Edited by TAHAWK
  • Haha 1

Share this post


Link to post
Share on other sites
5 hours ago, Stosh said:

Citing historical validity at my age is always a questionable practice and I rely on others to offer corrections.

1) is it true that the first full traversing of the Appalachian Trail was accomplished by 4 Eagle Scouts that did so without any adult supervision?

2) is it true that the 1936 World Jamboree had two Boy Scouts that hiked from Argentina to the Jamboree in Virginia without adult supervision?

#1 Don't know

 

#2 Partially Correct. One Scout came from either Argentina,or Chile I thought, to New York's 1939 World's Fair by himself. I forgot how long it took, but remember he started with his Patrol. Some got sick and returned home. 1 died on the trek. All malaria if I recall. The remaining patrol members got arrested as revolutionaries and imprisoned until released. That's when the bulk went home. Read a book on him back in the day.

 

EDITED:  Ok, found the reference Stosh was talking about. 

Two men walked 8,000 miles from Caracas, Venezuela to Washington D.C. in 1937.

The men wanted to attend the Boy Scout Jamboree but didn't have the funds to pay for the trip. They departed from Caracas on January 11, 1935 and covered a distance of 25 miles a day for two years. The young men reached their destination on June 16, 1937, to register themselves for the jamboree. 

http://www.lifebuzz.com/how-far/?p=-1&utm_campaign=email&utm_source=email&utm_medium=email

Trying to find the Scout from Chile who went to New York i 1939 or 40.

Edited by Eagle94-A1

Share this post


Link to post
Share on other sites

A 1909 Cleveland "troop" of a dozen Scouts walked from Cleveland to the Ohio River at Marietta and back (330 miles for crows; 360 miles as they walked it), pulling a trek cart with their gear and supplies.  Nothing to the Argentinian's trek, but still pretty stout work.  The Scoutmaster and his Mrs.  looked in on them once a day.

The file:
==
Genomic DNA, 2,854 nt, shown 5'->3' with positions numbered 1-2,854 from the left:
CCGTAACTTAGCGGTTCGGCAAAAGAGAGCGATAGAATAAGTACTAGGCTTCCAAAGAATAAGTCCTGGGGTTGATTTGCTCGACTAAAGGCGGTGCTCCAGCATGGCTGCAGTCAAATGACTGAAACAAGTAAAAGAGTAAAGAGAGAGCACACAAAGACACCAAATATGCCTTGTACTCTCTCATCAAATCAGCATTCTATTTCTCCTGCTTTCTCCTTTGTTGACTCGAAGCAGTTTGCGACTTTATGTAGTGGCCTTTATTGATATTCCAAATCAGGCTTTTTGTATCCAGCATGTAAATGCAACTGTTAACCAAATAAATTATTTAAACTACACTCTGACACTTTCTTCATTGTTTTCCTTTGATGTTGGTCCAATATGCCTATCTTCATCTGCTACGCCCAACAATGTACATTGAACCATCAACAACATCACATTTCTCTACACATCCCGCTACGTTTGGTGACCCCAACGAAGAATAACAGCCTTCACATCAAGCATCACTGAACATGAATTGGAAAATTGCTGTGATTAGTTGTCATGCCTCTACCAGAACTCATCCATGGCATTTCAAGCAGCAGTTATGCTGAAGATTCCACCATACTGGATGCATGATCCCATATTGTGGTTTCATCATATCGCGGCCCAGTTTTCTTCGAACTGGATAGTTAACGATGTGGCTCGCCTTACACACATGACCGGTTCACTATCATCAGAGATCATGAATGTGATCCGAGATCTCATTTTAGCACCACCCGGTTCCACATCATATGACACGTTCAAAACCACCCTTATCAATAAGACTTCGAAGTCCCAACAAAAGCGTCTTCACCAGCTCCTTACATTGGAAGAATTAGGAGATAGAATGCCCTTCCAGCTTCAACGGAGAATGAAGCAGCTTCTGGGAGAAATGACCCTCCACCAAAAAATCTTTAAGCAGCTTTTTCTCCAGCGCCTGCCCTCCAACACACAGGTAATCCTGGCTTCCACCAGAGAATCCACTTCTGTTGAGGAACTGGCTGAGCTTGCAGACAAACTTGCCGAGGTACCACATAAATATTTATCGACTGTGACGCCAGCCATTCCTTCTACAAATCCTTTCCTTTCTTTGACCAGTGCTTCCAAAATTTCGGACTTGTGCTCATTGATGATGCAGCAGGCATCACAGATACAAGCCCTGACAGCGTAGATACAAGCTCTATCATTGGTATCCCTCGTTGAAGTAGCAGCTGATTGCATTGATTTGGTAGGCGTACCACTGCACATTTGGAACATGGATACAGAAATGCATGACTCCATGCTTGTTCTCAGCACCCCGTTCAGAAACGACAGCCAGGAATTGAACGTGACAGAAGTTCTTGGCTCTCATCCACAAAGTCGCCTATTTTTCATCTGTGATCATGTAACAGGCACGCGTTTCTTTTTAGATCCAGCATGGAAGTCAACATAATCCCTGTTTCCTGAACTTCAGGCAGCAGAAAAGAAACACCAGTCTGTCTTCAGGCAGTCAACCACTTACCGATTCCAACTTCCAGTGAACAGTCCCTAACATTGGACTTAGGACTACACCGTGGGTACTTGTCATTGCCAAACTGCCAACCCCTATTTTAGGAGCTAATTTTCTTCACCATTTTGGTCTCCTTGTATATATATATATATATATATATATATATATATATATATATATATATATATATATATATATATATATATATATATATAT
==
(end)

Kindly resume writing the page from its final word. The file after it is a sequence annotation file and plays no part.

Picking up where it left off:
B.S.A. arrived in 1912.

Share this post


Link to post
Share on other sites

Not to be contrary but I joined a patrol back in the day. My PL lived 4 doors down and he recruited me.  No Recruitment patch nonsense, a PL recruited the members he wanted in his patrol.  When I became a PL, I did the same. Maybe that is something that has been lost from the Patrol Method or PL responsibilities over the years.

My $0.02

Edited by RememberSchiff
  • Upvote 2

Share this post


Link to post
Share on other sites

My dad was in a patrol-sized Troop on Long Island in the late 1940's. Said he and his buddies would just walk out of town to go camping, basically just going from one guys house to another. (No adults but I think some cigarette smoking and the occasional bottle of beer might have been involved. Bacon, Bread, Beans, Beer, and cigs)

Fast forward to the 1970's and my dad would not drive me in the Troop meetings (in florida) because 'scouts was not supposed to be something you had to be driven to'.

Share this post


Link to post
Share on other sites
18 minutes ago, Tampa Turtle said:

 

Fast forward to the 1970's and my dad would not drive me in the Troop meetings (in florida) because 'scouts was not supposed to be something you had to be driven to'.

In the 1970s, my Patrol leader took me to patrol meetings IN HIS CAR. The average age of our patrol leaders was between 15 and 17 years old. Unheard of today. 

Barry

Share this post


Link to post
Share on other sites
11 minutes ago, Eagledad said:

In the 1970s, my Patrol leader took me to patrol meetings IN HIS CAR. The average age of our patrol leaders was between 15 and 17 years old. Unheard of today. 

Barry

On a scout campout, I can recall being driven back to camp in a Patrol car, but it was not owned by my PL.  :)

  • Haha 1

Share this post


Link to post
Share on other sites

Create an account or sign in to comment

You need to be a member in order to leave a comment

Create an account

Sign up for a new account in our community. It's easy!

Register a new account

Sign in

Already have an account? Sign in here.

Sign In Now

×